Obama’s legacy to be questioned by new administration

President Barack Obama meets with Donald Trump in the Oval Office
U.S. President Barack Obama meets with President-elect Donald Trump on Thursday, Nov. 10, 2016 in the Oval Office of the White House in Washington, D.C. in their first public step toward a transition of power. (Olivier Douliery/Abaca Press/TNS)

Post-Barack Obama’s departure, Americans anticipate which policies will remain on the books and which will be changed by the future White House administration and Republican-controlled Congress. CSUN students express concern over policy changes affecting them.

One policy change likely to affect students on campus is the dismantling of the Affordable Care Act, which House and Senate Republicans have already taken efforts to repeal. The U.S. Department of Health and Human Services has estimated that ACA allowed 20 million people to gain insurance between 2010 and 2016.

Paul Ryan, Speaker of the House, referred to the replacement of the ACA as a “rescue mission” in a weekly press briefing earlier this month.

Tyler Hughes, a political science professor at CSUN, said the process regarding the “repeal-and-replace” approach may not be simple.“The interesting thing about this particular process is that they seem to be delaying the actual replacement, and there hasn’t really been a viable alternative,” Hughes said.

According to Hughes, passing a replacement for the ACA would be difficult as Republicans require 60 votes in the Senate, which they currently do not have.

“The current strategy seems to be one of repeal and delay rather than replace,” Hughes said. According to Hughes, if ACA is repealed, it will most likely not expire for several years.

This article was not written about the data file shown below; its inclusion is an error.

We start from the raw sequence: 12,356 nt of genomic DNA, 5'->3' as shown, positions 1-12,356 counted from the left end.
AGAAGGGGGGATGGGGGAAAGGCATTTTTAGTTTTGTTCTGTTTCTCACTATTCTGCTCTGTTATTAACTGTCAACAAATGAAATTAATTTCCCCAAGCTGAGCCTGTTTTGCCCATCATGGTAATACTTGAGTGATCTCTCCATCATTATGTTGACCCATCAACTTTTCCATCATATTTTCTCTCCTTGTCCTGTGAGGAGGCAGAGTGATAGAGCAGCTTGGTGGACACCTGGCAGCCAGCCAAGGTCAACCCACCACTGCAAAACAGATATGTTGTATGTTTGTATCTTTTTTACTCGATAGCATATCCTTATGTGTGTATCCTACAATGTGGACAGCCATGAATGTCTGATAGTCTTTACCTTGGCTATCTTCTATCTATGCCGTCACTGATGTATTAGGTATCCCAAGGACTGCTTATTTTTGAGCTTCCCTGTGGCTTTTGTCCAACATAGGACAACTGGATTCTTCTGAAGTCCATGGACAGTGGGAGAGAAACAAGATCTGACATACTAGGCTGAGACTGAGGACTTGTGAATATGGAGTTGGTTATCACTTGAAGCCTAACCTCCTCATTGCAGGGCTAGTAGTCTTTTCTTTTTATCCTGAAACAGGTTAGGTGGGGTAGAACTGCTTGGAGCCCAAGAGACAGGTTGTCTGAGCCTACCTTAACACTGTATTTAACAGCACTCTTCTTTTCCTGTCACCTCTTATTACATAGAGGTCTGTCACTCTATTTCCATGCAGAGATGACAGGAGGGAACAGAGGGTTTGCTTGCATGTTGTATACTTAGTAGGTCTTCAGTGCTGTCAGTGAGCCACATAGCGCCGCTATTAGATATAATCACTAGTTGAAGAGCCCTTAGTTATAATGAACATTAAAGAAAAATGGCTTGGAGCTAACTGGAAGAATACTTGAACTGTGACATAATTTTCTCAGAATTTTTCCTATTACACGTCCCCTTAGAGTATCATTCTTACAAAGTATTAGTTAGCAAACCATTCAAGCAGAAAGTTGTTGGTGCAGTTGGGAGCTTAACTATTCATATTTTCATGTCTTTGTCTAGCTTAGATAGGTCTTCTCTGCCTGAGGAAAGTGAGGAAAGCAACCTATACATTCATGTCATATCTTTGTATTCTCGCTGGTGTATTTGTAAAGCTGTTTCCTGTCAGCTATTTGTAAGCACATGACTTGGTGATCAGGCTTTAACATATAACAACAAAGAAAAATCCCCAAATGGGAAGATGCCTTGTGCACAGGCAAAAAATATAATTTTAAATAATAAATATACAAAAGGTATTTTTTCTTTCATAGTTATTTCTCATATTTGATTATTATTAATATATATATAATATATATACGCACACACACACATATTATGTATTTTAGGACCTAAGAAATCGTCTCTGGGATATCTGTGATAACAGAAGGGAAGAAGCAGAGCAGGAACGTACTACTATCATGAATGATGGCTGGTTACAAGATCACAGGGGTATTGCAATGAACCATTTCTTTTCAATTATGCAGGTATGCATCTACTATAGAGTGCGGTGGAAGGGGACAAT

“That doesn’t mean that students won’t be impacted within the span of three or four years. If you’re a sophomore at CSUN now, chances are you’ll be younger than 26 by the time this is repealed,” Hughes said.

Ryan also announced his intention to remove federal funding for Planned Parenthood, which received 43 percent of its funding from the government in 2014-2015, according to its website. Planned Parenthood states that around half of its Los Angeles branch’s patients are between the ages of 18 and 25.

Colin Markie, a 21-year-old CSUN graduate, said the defunding of Planned Parenthood would be detrimental for young adults. “Changes to reproductive rights would certainly affect both guys and girls my age,” Markie said.

According to the U.S. Citizenship and Immigration Services website, President Obama’s 2012 Deferred Action for Childhood Arrivals, which allows undocumented immigrants who arrive as minors in the United States to apply for citizenship, seems especially likely to be reversed by the incoming administration.

“Cities that refuse to cooperate with federal authorities will not receive taxpayer dollars,” Donald Trump said of sanctuary cities in September of 2016 while campaigning for president.

Students on campus have already voiced their opposition to the reversal of the DACA policy with protests since the election on November 8. Local campuses such as CSUN are likely to be affected by actions by the new administration to withhold funding from cities which provide resources and protection to these immigrants.

It remains to be seen how well advocates of President Obama’s policies can defend them, whether in Congress or at the local level.